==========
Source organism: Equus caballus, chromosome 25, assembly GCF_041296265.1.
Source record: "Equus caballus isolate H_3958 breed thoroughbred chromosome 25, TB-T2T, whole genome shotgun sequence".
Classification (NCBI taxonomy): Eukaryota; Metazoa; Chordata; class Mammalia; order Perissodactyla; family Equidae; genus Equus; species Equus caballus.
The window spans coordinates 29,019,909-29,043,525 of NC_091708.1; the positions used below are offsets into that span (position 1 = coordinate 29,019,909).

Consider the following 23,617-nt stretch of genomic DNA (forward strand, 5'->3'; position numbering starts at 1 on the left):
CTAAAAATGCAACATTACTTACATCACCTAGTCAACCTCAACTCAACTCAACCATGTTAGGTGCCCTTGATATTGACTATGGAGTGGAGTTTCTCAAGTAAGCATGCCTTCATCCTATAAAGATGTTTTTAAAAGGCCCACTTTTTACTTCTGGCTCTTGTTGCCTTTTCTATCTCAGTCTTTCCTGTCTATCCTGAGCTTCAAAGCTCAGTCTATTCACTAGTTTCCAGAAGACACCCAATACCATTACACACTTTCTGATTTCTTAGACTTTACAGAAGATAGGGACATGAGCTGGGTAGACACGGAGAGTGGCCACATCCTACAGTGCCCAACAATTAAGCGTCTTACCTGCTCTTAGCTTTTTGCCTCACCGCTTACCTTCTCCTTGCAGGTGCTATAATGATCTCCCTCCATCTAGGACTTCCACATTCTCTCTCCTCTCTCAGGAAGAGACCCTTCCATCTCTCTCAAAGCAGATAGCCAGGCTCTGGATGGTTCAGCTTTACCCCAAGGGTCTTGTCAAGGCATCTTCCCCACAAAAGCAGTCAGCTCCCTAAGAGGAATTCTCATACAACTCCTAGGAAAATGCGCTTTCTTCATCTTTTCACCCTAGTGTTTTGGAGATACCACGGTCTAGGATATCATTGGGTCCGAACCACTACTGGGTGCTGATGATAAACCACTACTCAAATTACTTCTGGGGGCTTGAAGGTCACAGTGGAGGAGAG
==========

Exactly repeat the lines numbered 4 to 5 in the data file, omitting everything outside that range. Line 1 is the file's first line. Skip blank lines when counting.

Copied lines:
The window spans coordinates 29,019,909-29,043,525 of NC_091708.1; the positions used below are offsets into that span (position 1 = coordinate 29,019,909).

Consider the following 23,617-nt stretch of genomic DNA (forward strand, 5'->3'; position numbering starts at 1 on the left):